Chapter 2 Understanding Cross-Cultural Management Dimensions

Managing Organizations in a Global Economy: An Intercultural Perspective

You just are classified on 1.Your look ±The way you are dressed ±Your ethnic look ±Your gender, ±Your age, 2 Your linguistic expression, 3.Your religious expression, 4.Your hierarchic situation(s) 5.Your educational behaviour, 6.Your attractiveness, But differences exist and depend on time and place

Global Strategy and Culture
y To succeed, corporations must develop global strategies. Recent decades saw the growing importance of global strategies, at least among leading firms and management scholars; however, the new millenium made it imperative (Adler 1997).

Cross±Cultural Management
y The growing importance of world business has created a demand for managers sophisticated in global management skills and working with people from other countries.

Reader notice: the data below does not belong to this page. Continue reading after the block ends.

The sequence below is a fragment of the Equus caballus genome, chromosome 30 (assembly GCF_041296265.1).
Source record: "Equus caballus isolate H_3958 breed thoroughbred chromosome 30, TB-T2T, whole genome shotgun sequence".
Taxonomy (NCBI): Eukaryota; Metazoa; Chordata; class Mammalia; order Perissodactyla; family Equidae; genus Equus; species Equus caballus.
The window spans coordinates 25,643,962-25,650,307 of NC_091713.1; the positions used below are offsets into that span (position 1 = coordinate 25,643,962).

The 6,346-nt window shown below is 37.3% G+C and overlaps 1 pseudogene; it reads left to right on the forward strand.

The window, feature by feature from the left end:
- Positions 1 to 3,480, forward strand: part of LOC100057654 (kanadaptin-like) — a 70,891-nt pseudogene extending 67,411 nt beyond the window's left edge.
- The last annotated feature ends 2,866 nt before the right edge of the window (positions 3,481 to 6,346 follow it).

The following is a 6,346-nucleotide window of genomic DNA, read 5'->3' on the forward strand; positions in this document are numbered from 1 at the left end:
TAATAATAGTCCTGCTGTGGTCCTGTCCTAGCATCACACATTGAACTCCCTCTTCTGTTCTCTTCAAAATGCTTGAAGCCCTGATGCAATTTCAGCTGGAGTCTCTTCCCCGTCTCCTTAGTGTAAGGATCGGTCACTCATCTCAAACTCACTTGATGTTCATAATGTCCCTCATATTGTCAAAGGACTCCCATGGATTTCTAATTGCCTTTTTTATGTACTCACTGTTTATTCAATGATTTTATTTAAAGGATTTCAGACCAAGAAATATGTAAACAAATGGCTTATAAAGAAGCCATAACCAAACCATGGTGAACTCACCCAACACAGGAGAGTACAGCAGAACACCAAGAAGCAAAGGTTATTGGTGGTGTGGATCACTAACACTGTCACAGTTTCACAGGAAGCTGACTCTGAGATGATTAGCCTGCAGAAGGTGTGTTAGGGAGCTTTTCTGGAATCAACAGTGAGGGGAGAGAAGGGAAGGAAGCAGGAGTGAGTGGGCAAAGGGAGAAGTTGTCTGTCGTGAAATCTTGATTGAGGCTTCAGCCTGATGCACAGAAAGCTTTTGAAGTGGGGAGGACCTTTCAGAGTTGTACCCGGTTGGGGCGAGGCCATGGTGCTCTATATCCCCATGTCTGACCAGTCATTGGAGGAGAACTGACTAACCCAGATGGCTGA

. and alliance partners from around the world. managers. and seeks to understand how to improve the interaction of co±workers. executives.Cross±cultural management describes organizational behavior within countries and cultures. suppliers. compares organizational behavior across countries and cultures. clients.

Global versus Domestic Organizations y Two fundamental differences between global and domestic organization are geographic dispersion and multiculturalism. .

.Multiculturalism means that people from many cultures interact regularly. it is necessary to understand the primary ways in which cultures around the world vary. What Is Culture? To understand the differences between domestic and global management.

y Something that shapes behavior or structures one¶s perceptions of the world.Culture is: y Something that is shared by all or almost all members of some social group. y Something that the older members of the group try to pass on to the younger members. .